18 Nov Pedestrian Accident
If you or someone you love have been injured in a pedestrian/auto accident, you may be entitled to financial compensation. Pedestrian auto accidents are serious ordeals; seldom do victims survive them without a variety of physical, emotional, and financial burdens. That is why our firm is here to help. We will intimately review the details of your case, file your claim, and aggressively pursue justice from the at-fault party in the form of financial compensation. Do not pay for another’s negligence more than you already have.
At the core of any successful personal injury claim is a definitive form of proof that liability lies in the hands of the other party. As your representatives, we will seek evidence that supports your claim, including police reports, photos, video/surveillance, witness testimonies, etc. Furthermore, proving the negligence of the motorist will strengthen your claim. The elements of negligence are as follows:
- The defendant owed a duty of care to the plaintiff;
- The defendant breached that legal duty by failing to act as any reasonable person would in similar circumstances;
- The plaintiff was injured as a direct result of the defendant’s breach of duty.
In most cases, the motorist is primarily to blame.
Pedestrian accidents typically occur in one of the following three ways:
- The pedestrian crosses the street illegally and gets hit
- A reckless driver fails to yield to the pedestrian and strikes them
- Bad roadway designs contribute to the collision.
Regardless of the nature of your accident, we will fight for you. Our client-focused approach has led us to success in a wide majority of our cases, and this will not change. Focus on recovery and spending time with your family, allowing us to do the heavy lifting.
If you are involved in an accident, you are required to remain at the scene until the police arrive. Those who leave the scene without stopping have committed a hit-and-run. The driver may leave the scene temporarily to get emergency assistance, but he/she must return immediately. Here are the five important facts you should know about hit-and-run:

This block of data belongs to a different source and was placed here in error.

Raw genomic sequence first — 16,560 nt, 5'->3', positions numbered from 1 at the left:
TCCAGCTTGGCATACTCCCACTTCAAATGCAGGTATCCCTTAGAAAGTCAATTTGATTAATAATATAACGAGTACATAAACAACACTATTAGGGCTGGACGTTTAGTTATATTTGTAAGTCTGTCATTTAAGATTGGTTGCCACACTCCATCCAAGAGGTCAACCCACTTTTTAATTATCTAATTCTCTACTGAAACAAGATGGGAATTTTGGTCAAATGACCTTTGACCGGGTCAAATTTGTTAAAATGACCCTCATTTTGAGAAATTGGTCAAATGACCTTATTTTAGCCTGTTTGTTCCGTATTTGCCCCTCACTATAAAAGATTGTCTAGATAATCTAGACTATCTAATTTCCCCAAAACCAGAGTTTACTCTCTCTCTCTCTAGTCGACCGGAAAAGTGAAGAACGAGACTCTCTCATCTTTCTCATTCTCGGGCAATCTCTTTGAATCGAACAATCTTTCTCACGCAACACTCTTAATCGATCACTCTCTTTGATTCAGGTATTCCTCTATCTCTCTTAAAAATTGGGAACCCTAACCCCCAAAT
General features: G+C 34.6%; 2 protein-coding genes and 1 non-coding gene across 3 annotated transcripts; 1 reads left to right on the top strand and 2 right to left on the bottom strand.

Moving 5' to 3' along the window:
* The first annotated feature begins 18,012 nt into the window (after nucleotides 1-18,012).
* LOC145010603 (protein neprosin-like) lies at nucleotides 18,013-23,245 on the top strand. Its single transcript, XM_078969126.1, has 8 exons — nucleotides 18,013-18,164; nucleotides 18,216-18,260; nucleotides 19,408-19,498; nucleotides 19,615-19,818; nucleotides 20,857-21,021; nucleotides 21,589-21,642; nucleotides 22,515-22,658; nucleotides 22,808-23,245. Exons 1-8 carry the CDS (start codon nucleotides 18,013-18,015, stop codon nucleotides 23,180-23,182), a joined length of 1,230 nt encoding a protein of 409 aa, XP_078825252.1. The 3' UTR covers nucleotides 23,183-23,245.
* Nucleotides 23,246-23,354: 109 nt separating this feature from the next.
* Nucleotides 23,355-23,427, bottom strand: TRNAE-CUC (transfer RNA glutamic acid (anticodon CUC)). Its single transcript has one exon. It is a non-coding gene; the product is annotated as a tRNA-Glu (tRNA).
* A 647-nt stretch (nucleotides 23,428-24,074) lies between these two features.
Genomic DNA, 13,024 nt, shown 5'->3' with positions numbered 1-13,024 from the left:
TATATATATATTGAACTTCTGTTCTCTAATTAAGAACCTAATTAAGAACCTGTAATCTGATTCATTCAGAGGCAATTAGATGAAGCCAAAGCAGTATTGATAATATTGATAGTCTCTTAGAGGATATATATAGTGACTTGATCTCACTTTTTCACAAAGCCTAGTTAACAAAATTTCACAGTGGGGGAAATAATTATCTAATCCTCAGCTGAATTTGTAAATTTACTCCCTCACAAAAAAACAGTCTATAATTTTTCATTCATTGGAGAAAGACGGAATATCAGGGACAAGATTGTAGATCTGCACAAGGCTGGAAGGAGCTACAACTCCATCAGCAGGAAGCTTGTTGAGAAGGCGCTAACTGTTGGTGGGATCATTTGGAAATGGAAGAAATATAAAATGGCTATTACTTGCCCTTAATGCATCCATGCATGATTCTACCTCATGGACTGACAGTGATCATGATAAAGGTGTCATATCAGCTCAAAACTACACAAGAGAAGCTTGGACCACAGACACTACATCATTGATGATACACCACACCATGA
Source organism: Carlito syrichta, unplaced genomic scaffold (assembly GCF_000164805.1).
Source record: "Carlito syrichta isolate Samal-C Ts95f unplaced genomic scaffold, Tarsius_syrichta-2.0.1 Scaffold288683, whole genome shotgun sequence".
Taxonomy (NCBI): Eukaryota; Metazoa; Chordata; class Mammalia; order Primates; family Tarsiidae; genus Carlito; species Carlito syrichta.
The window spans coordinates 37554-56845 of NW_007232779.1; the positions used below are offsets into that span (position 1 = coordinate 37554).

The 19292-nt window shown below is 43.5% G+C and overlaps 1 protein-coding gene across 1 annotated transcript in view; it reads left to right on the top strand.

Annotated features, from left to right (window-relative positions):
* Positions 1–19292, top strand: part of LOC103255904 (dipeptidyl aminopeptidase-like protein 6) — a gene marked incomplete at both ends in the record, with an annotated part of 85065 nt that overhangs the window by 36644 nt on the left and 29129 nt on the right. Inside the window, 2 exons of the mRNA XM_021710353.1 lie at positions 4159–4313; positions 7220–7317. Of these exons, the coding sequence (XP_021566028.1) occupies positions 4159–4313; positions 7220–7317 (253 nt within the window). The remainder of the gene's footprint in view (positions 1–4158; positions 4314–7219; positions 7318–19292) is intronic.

- The driver who leaves the scene of the crash may be charged with hit-and-run even if the accident was not his fault.
- A hit-and-run driver can be charged with felony hit-and-run even if the only person injured or killed was his passenger.
- A driver involved in a crash may temporarily leave the scene of the accident to seek necessary medical attention for himself or anyone injured in the crash. But he/she must return immediately.
- A hit-and-run driver can be charged with misdemeanor hit-and-run even if there was no damage to another vehicle.
- A misdemeanor hit-and-run case may be resolved with a civil compromise.
The insure company may reserve the right to remove a perpetrator’s policy following a hit-and-run situation.
If the hit-and-run driver is never found, do not give up hope. You may seek financial compensation through your own car insurance company if you have uninsured motorist coverage. If the perpetrator is found but does not have sufficient insurance coverage, then you may seek compensation from your own insurance through the use of an underinsured motorist claim (UIM).
Common injuries seen in pedestrian accidents include (but are not limited to):
- Spinal cord injury
- Brain injury
- Internal organ damage
- Fractured/broken bones
- Torn ligaments